Dr Jim Wafer is a member of the Endangered Languages Documentation, Theory and Application (ELDTA) group at the University of Newcastle, Australia, and has worked with Australian Aboriginal languages for the past 35 years. He is currently collaborating with Professor Hilary Carey on an edition of Lancelot Threlkeld’s translations into the Hunter River-Lake Macquarie language.
On 21 June 2011 Dr Wafer delivered this paper in the Friends Reading Room, Cultural Collections, Auchmuty Library.
A reply to Dr Wafer’s paper was delivered by Mr Raymond Kelly, Associate Lecturer at the Wollotuka Institute.
Lancelot Threlkeld, to whom we owe most of our knowledge of the Hunter River-Lake Macquarie language (HRLM), recorded almost no indigenous texts, but devoted himself to scripture translation. From a linguist’s perspective this might perhaps be considered a deficiency, since it deprives us of the opportunity to understand HRLM verbal art as it was practised by the speakers themselves. Nonetheless, it gives us the chance to investigate semantically HRLM’s approaches to the issues of human subjectivity with which the scriptures deal, and these are less likely to be encountered in indigenous stories and songs.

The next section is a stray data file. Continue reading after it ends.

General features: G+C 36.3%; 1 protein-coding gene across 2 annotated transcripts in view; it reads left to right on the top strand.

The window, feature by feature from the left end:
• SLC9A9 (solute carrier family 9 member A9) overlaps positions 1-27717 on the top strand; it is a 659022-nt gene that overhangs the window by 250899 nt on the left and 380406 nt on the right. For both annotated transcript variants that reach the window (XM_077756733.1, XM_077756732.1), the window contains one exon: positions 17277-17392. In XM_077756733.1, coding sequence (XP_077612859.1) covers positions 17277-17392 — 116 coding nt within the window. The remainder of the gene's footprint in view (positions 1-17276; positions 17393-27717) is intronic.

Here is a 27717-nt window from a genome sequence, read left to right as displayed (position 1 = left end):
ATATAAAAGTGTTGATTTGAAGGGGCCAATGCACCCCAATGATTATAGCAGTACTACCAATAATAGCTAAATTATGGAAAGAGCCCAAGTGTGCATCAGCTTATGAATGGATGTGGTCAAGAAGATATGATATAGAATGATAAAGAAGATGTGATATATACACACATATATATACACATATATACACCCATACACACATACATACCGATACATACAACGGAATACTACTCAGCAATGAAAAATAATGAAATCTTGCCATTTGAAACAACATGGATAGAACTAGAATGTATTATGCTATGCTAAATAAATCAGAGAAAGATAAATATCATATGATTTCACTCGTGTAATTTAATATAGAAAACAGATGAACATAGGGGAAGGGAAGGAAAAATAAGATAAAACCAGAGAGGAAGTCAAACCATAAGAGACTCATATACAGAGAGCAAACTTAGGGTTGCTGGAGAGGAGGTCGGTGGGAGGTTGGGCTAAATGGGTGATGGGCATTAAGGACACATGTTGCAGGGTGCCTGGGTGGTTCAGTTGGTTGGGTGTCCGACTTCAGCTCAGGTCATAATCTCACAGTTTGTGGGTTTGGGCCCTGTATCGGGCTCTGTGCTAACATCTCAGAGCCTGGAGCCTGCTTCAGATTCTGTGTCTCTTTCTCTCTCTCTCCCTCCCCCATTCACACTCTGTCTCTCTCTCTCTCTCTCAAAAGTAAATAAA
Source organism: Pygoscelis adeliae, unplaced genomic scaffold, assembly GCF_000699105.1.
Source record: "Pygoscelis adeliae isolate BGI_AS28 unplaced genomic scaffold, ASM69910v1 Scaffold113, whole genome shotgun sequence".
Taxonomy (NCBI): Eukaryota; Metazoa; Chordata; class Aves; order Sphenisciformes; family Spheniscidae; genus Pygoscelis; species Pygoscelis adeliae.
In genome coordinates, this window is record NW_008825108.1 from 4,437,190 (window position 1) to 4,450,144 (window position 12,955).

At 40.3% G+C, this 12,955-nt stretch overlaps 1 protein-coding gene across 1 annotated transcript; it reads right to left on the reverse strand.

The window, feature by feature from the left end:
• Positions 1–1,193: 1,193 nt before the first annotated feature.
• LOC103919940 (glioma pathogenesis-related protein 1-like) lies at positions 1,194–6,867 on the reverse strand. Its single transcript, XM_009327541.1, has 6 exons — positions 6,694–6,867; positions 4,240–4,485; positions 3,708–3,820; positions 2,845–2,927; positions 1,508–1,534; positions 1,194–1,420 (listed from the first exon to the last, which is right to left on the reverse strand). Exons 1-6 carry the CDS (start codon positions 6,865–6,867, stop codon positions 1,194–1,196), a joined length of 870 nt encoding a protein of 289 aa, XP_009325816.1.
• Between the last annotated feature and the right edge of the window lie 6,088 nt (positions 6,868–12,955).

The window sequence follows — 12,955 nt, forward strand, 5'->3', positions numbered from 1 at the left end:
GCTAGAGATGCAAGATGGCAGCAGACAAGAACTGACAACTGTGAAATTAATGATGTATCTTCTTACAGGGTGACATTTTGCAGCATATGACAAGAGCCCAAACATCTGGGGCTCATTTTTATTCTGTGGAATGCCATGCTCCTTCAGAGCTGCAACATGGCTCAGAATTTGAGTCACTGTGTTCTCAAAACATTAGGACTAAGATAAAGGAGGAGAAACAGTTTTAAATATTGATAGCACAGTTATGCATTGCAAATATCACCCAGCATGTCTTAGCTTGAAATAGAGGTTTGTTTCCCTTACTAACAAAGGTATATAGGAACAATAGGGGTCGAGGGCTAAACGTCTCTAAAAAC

Threlkeld uses two different words to translate “soul”: maray and minki. The first of these occurs more often as a translation of “spirit”, and the latter as a translation of “sorrow, sympathy, repentance”. Both words are polysemous in HRLM, and the present paper will demonstrate the range of their allusions, in the context of Threlkeld’s translations, and attempt to draw some broader inferences about the HRLM understanding of subjective processes.